There’s a photograph in “1968: Radical Italian Furniture” — the new book (out May 31) by the artist and provocateur Maurizio Cattelan and his frequent collaborator, the photographer Pierpaolo Ferrari — of a woman dressed in pink trousers, standing on top of a desk. Crouched down expertly in heels, she stares blankly into the camera and urinates — quite deliberately, it seems — onto the piece of furniture beneath her.
The rebellious pose channels what a group of radical young Italian designers were feeling in the late 1960s — boredom, mingled with disgust, brought on by two decades of uninspiring design trends. Cattelan — known himself for making artworks and projectsthat play pranks on the establishment — calls it “adolescent anger against the father figure.”
The father figures in question were proponents of “good design,” a movement that prioritized functionality, efficiency, and the sale of objects over their uniqueness. The era’s radicals — led by groups like Archizoom and Superstudio — wanted no part in design that was just another inducement to consume. Their anger was productive, and what followed was a truly weird era of furniture design. In this strange new world, a coat rack became a cactus. Towering blades of grass that bend to your shape when you sink in passed for an armchair. Often, the pieces weren’t all that functional. But the goal was for consumers to think about what they were buying, not to make them feel comfortable.
Named for the revolutionary spirit of 1968, the book celebrates these objects by placing them in surreal scenarios. “It’s a book about lightness and freedom — our idea of ’68 is about declining responsibility, about being independent of those who preceded us,” says Cattelan, who retired from the art world in 2011 with a flashy retrospective at the Guggenheim. These days, he runs a biannual, photo-driven magazine with Ferrari, Toilet Paper, which shares a similar aesthetic and spirit with “1968.”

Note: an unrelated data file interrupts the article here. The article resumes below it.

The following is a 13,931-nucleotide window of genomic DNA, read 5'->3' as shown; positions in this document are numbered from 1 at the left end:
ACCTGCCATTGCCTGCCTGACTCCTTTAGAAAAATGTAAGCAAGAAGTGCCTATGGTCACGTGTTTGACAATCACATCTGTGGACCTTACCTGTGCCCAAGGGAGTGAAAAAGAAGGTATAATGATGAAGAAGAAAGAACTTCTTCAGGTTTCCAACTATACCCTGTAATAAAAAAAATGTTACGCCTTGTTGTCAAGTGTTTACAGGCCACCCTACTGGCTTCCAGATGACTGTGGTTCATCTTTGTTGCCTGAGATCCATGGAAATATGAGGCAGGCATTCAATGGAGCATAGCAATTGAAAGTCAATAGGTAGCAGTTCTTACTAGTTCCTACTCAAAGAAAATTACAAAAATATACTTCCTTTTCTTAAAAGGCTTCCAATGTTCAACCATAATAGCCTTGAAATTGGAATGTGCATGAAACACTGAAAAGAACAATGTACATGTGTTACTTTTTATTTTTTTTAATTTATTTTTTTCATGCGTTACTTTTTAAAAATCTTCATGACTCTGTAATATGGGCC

The book is a joint production of Toilet Paper and Deste, a foundation for the arts created by the Greek patron Dakis Joannou, whose expansive collection of radical Italian furniture fills its pages. Joannou first floated the idea to Cattelan of reimagining Playboy images from the 1960s and 1970s, when it was common for the magazine to pair women with architecture. The cultural touchstones multiplied from there. In brainstorming sessions, a wall plastered with inspirational images included one from behind the scenes of the David Lynch series “Twin Peaks,” and another of a young Jack Nicholson, Art Garfunkel and Candice Bergen pressing their tongues together. But Cattelan says it’s impossible to read too much into any one influence. “Consider it a séance,” he offers, “where you can never say whom you’ll end up with in conversation. In the end it’s all about your subconscious.”
Like the many oversize pieces in this furniture collection, the book itself — chunky, with images printed onto thick cardboard pages — has a self-announcing physicality to it. “This is not a book, it’s an object,” Cattelan says, suggesting that any book about design should aspire to be a piece of design itself. “You can actually kill a man with it!”